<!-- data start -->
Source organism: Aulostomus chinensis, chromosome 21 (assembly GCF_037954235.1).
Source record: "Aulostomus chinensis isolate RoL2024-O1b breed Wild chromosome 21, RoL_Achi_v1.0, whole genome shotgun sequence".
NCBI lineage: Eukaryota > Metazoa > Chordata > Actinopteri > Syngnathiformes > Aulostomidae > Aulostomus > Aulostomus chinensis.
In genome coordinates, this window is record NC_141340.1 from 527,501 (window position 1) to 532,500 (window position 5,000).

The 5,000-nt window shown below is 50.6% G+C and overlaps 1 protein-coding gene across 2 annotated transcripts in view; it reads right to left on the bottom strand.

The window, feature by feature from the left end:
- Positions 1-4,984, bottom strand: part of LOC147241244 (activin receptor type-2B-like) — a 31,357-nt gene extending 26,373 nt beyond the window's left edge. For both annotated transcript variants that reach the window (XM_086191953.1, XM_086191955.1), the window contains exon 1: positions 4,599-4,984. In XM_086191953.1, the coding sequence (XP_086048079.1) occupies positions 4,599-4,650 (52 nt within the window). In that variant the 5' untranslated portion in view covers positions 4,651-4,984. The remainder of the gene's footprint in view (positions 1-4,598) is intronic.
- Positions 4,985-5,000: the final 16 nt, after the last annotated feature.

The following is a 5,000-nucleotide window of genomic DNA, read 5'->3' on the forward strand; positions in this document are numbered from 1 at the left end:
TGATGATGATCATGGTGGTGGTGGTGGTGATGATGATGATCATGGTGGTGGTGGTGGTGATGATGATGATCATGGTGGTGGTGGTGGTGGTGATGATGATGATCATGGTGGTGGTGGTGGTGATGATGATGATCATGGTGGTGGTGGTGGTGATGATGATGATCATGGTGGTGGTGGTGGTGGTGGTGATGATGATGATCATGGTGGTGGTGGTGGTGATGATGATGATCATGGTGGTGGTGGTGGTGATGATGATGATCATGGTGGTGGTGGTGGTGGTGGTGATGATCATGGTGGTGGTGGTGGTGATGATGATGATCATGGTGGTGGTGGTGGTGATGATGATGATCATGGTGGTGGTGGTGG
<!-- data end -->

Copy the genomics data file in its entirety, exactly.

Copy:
Source organism: Aulostomus chinensis, chromosome 21 (assembly GCF_037954235.1).
Source record: "Aulostomus chinensis isolate RoL2024-O1b breed Wild chromosome 21, RoL_Achi_v1.0, whole genome shotgun sequence".
NCBI lineage: Eukaryota > Metazoa > Chordata > Actinopteri > Syngnathiformes > Aulostomidae > Aulostomus > Aulostomus chinensis.
In genome coordinates, this window is record NC_141340.1 from 527,501 (window position 1) to 532,500 (window position 5,000).

The 5,000-nt window shown below is 50.6% G+C and overlaps 1 protein-coding gene across 2 annotated transcripts in view; it reads right to left on the bottom strand.

The window, feature by feature from the left end:
- Positions 1-4,984, bottom strand: part of LOC147241244 (activin receptor type-2B-like) — a 31,357-nt gene extending 26,373 nt beyond the window's left edge. For both annotated transcript variants that reach the window (XM_086191953.1, XM_086191955.1), the window contains exon 1: positions 4,599-4,984. In XM_086191953.1, the coding sequence (XP_086048079.1) occupies positions 4,599-4,650 (52 nt within the window). In that variant the 5' untranslated portion in view covers positions 4,651-4,984. The remainder of the gene's footprint in view (positions 1-4,598) is intronic.
- Positions 4,985-5,000: the final 16 nt, after the last annotated feature.

The following is a 5,000-nucleotide window of genomic DNA, read 5'->3' on the forward strand; positions in this document are numbered from 1 at the left end:
TGATGATGATCATGGTGGTGGTGGTGGTGATGATGATGATCATGGTGGTGGTGGTGGTGATGATGATGATCATGGTGGTGGTGGTGGTGGTGATGATGATGATCATGGTGGTGGTGGTGGTGATGATGATGATCATGGTGGTGGTGGTGGTGATGATGATGATCATGGTGGTGGTGGTGGTGGTGGTGATGATGATGATCATGGTGGTGGTGGTGGTGATGATGATGATCATGGTGGTGGTGGTGGTGATGATGATGATCATGGTGGTGGTGGTGGTGGTGGTGATGATCATGGTGGTGGTGGTGGTGATGATGATGATCATGGTGGTGGTGGTGGTGATGATGATGATCATGGTGGTGGTGGTGG